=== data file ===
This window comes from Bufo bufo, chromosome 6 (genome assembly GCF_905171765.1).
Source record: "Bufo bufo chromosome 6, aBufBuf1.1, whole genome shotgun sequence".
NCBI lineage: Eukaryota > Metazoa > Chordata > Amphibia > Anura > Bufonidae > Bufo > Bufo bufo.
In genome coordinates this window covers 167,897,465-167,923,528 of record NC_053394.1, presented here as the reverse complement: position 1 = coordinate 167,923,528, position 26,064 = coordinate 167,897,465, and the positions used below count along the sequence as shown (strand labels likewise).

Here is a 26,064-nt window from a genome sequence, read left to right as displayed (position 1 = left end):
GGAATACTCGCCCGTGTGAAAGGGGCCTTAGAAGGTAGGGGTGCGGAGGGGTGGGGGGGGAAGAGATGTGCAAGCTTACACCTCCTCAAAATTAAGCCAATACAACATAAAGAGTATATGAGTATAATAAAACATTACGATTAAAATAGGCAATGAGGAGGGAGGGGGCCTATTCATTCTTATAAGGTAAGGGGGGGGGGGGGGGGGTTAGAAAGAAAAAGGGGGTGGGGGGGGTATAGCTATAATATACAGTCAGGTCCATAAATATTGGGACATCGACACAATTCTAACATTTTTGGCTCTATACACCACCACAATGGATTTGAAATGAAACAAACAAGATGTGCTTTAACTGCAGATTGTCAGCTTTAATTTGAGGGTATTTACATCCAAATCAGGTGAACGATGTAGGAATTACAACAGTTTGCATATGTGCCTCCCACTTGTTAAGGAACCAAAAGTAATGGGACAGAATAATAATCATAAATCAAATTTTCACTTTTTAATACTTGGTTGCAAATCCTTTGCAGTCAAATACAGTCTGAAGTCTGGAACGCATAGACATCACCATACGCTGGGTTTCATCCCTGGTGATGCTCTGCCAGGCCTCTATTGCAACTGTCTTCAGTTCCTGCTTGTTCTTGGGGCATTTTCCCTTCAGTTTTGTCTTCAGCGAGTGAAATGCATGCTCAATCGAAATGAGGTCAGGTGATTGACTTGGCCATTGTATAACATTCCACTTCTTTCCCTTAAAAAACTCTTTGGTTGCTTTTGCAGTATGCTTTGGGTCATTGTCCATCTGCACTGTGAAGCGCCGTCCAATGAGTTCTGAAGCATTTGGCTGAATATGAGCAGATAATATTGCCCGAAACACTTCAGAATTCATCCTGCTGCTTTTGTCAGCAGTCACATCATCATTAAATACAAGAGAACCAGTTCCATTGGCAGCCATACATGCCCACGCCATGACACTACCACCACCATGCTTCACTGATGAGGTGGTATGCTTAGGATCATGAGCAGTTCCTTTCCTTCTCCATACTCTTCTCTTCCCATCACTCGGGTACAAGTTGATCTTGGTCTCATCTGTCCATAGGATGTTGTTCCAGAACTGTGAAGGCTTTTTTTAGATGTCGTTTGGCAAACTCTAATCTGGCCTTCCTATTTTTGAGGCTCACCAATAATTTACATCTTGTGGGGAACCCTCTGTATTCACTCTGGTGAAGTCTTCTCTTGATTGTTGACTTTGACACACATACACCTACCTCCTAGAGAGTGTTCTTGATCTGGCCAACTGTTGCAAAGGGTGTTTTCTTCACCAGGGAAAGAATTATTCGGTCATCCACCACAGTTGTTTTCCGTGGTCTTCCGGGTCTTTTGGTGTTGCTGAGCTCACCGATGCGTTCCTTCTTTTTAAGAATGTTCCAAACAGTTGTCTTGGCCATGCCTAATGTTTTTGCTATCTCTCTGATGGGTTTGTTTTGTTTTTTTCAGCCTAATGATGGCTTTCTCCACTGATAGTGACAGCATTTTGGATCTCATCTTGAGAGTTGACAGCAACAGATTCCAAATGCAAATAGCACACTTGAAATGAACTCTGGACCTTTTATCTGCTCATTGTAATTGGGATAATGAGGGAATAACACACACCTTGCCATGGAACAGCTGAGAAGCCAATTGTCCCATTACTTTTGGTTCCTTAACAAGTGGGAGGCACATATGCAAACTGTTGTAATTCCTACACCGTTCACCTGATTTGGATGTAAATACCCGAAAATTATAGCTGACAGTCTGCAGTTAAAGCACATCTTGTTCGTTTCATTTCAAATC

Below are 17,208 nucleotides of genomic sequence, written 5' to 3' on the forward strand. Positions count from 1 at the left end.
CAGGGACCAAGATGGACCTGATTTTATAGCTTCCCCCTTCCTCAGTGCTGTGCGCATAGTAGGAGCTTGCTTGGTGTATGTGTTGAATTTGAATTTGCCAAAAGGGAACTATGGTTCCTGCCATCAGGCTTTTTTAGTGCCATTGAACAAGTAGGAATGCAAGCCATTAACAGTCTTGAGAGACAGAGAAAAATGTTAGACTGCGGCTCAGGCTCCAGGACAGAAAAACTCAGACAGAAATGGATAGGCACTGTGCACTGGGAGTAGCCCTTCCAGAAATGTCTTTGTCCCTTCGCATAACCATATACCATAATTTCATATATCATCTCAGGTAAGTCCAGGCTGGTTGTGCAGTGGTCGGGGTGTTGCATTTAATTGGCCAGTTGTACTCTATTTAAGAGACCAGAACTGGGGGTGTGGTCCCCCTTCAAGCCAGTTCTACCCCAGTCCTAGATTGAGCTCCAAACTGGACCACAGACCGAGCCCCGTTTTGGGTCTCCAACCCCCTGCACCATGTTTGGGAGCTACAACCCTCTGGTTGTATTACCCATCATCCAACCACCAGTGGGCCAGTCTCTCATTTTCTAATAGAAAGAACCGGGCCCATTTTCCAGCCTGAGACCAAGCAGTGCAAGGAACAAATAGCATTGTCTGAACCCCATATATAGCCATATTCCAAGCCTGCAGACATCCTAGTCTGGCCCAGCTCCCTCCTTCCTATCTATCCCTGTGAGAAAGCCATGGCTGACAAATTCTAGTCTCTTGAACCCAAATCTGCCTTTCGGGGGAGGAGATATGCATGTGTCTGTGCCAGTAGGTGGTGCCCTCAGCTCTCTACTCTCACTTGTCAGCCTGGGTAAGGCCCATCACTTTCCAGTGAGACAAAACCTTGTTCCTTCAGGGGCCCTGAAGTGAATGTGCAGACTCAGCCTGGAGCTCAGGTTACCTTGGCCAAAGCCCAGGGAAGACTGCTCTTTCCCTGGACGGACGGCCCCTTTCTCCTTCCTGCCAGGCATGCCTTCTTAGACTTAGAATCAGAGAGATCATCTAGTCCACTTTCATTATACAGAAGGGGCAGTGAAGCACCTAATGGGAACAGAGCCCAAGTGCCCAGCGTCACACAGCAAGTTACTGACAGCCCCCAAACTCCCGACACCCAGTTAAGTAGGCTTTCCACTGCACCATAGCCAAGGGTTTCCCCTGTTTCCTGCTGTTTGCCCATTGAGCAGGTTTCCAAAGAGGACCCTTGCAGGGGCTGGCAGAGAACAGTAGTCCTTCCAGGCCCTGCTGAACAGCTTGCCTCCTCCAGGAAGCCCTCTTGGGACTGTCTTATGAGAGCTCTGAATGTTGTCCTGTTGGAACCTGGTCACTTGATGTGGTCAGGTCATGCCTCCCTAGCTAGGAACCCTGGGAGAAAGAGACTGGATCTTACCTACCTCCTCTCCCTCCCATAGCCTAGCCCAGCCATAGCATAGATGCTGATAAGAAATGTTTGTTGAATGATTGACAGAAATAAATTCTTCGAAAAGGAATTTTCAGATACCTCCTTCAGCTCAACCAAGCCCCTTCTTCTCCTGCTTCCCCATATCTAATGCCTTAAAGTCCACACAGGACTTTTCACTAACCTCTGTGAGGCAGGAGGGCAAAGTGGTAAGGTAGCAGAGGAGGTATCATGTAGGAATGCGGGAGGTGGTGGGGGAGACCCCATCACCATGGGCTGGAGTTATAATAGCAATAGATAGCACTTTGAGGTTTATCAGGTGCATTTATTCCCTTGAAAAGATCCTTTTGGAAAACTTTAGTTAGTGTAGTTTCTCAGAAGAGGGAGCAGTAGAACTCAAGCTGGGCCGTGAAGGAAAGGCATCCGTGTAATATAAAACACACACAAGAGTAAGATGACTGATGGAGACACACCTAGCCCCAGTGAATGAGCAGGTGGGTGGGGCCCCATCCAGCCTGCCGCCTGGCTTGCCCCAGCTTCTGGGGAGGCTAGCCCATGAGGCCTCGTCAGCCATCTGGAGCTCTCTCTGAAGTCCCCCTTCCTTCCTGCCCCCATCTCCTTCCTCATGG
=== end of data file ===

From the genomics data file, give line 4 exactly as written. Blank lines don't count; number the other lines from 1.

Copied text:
In genome coordinates this window covers 167,897,465-167,923,528 of record NC_053394.1, presented here as the reverse complement: position 1 = coordinate 167,923,528, position 26,064 = coordinate 167,897,465, and the positions used below count along the sequence as shown (strand labels likewise).